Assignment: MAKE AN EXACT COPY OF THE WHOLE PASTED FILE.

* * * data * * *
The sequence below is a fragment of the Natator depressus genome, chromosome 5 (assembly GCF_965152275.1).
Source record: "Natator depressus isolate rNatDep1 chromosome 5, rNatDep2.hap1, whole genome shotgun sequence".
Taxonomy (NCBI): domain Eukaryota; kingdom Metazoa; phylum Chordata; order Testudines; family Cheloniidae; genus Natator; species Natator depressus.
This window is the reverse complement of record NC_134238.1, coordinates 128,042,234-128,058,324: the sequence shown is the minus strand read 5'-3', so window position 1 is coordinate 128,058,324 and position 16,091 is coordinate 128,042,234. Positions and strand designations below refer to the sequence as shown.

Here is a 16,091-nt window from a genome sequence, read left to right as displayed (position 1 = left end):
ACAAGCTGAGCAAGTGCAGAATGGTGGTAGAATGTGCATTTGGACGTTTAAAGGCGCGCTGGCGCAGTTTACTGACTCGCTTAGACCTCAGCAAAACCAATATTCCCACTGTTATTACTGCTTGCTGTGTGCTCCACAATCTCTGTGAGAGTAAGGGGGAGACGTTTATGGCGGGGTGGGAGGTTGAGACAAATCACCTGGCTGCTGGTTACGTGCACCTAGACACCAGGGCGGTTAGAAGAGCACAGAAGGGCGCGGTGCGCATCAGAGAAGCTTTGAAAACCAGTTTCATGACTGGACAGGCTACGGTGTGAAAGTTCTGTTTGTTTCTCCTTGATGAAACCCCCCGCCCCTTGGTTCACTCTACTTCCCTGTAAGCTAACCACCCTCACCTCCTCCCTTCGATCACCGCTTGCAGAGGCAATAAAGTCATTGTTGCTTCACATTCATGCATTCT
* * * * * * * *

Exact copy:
The sequence below is a fragment of the Natator depressus genome, chromosome 5 (assembly GCF_965152275.1).
Source record: "Natator depressus isolate rNatDep1 chromosome 5, rNatDep2.hap1, whole genome shotgun sequence".
Taxonomy (NCBI): domain Eukaryota; kingdom Metazoa; phylum Chordata; order Testudines; family Cheloniidae; genus Natator; species Natator depressus.
This window is the reverse complement of record NC_134238.1, coordinates 128,042,234-128,058,324: the sequence shown is the minus strand read 5'-3', so window position 1 is coordinate 128,058,324 and position 16,091 is coordinate 128,042,234. Positions and strand designations below refer to the sequence as shown.

Here is a 16,091-nt window from a genome sequence, read left to right as displayed (position 1 = left end):
ACAAGCTGAGCAAGTGCAGAATGGTGGTAGAATGTGCATTTGGACGTTTAAAGGCGCGCTGGCGCAGTTTACTGACTCGCTTAGACCTCAGCAAAACCAATATTCCCACTGTTATTACTGCTTGCTGTGTGCTCCACAATCTCTGTGAGAGTAAGGGGGAGACGTTTATGGCGGGGTGGGAGGTTGAGACAAATCACCTGGCTGCTGGTTACGTGCACCTAGACACCAGGGCGGTTAGAAGAGCACAGAAGGGCGCGGTGCGCATCAGAGAAGCTTTGAAAACCAGTTTCATGACTGGACAGGCTACGGTGTGAAAGTTCTGTTTGTTTCTCCTTGATGAAACCCCCCGCCCCTTGGTTCACTCTACTTCCCTGTAAGCTAACCACCCTCACCTCCTCCCTTCGATCACCGCTTGCAGAGGCAATAAAGTCATTGTTGCTTCACATTCATGCATTCT